TU Law School Dean Examines Rehnquist Court Influence in New Book
Wednesday, April 17, 2002
Published on 4/17/02
Almost immediately after William H. Rehnquist was named chief justice in 1986, questions started flying from legal scholars, practitioners and pundits about what influence this leading conservative would have on the U.S. Supreme Court. “The Rehnquist Court, A Retrospective,” edited by Martin H. Belsky, dean and professor at The University of Tulsa College of Law, provides some answers.
“Forgetting politics, Rehnquist was the most outstanding recent leader of the court,” said Belsky. “He allowed smooth operations despite ideological differences.”
In the new book, published by Oxford University Press, scholars, judges, lawyers, journalists and political figures reflect on the 15-year impact of the Rehnquist court. The themes are timely as today’s headlines: affirmative action, church and state, First amendment rights, cyberspace and federalism. One reviewer calls the book “a road map for evaluating the Rehnquist court’s place in Supreme Court history.”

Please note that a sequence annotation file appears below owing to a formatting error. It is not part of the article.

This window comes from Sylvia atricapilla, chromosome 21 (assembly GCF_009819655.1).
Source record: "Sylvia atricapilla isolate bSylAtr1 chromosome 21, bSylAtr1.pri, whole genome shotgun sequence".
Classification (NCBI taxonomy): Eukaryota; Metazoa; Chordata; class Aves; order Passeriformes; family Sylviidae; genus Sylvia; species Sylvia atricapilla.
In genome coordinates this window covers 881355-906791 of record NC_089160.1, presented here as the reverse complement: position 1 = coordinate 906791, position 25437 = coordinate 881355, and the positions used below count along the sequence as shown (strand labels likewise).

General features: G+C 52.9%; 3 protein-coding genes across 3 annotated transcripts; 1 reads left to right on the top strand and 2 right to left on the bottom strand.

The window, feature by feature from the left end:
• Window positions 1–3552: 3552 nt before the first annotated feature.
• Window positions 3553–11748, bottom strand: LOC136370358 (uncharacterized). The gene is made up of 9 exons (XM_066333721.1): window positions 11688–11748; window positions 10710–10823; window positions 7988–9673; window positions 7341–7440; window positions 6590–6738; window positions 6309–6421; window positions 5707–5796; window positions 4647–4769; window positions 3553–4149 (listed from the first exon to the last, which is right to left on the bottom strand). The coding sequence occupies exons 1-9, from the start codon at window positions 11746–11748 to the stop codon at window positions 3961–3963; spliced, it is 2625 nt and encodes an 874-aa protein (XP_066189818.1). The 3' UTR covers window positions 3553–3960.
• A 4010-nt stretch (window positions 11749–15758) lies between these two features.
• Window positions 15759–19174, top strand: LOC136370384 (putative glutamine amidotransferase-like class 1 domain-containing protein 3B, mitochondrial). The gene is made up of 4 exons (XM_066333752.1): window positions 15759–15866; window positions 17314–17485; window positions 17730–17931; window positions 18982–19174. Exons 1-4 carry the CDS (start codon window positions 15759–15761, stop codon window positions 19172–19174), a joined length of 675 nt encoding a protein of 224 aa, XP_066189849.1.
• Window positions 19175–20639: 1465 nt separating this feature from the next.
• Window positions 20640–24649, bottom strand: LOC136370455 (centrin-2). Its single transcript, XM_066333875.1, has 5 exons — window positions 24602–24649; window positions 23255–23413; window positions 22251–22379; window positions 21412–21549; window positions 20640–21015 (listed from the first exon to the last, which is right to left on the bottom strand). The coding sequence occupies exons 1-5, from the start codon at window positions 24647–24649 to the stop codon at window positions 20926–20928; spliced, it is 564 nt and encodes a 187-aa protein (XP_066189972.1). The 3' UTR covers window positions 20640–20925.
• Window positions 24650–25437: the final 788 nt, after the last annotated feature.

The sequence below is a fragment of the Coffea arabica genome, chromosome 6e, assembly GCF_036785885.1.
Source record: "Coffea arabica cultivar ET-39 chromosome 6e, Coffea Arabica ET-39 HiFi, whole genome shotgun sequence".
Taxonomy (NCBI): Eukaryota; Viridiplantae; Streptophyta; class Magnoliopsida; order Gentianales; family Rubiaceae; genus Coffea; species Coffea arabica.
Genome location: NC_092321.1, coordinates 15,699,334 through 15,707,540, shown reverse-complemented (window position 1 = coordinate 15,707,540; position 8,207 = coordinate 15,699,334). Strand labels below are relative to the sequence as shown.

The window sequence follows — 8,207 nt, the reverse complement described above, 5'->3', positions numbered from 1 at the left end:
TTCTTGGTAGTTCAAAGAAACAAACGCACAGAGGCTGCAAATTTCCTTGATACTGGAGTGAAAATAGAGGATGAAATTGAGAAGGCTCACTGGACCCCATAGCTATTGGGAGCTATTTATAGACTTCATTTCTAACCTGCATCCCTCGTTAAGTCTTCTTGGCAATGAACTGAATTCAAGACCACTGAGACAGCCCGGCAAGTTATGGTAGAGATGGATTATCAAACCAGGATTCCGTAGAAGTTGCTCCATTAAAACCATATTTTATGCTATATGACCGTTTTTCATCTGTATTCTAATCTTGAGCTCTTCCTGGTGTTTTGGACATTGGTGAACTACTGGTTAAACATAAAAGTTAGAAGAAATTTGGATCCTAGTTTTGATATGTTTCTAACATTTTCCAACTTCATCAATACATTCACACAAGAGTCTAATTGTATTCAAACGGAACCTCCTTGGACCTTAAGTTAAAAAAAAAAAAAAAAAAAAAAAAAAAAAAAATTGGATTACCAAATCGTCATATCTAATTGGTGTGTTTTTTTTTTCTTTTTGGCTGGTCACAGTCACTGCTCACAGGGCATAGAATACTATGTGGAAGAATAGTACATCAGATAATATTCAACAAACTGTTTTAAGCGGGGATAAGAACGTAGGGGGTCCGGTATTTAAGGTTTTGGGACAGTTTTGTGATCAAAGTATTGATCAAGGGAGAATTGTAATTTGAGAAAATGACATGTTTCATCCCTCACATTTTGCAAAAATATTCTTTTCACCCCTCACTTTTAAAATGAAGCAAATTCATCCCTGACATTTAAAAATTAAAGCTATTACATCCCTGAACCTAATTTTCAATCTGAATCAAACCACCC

This is the third volume of the series started by Chapman Distinguished Professor Bernard Schwartz, who edited “The Warren Court” and “The Burger Court.” After his death in 1997, Belsky and the TU law school proceeded with the project in his memory.
Belsky is a cum laude graduate of Temple University and Columbia University Law School, and has served as a prosecutor, public interest and private practice lawyer, counsel and chief counsel to congressional committees and a top federal official. He has written numerous articles constitutional law topics, and has served on many committees for ethnic and religious tolerance, higher education, aging and disabilities.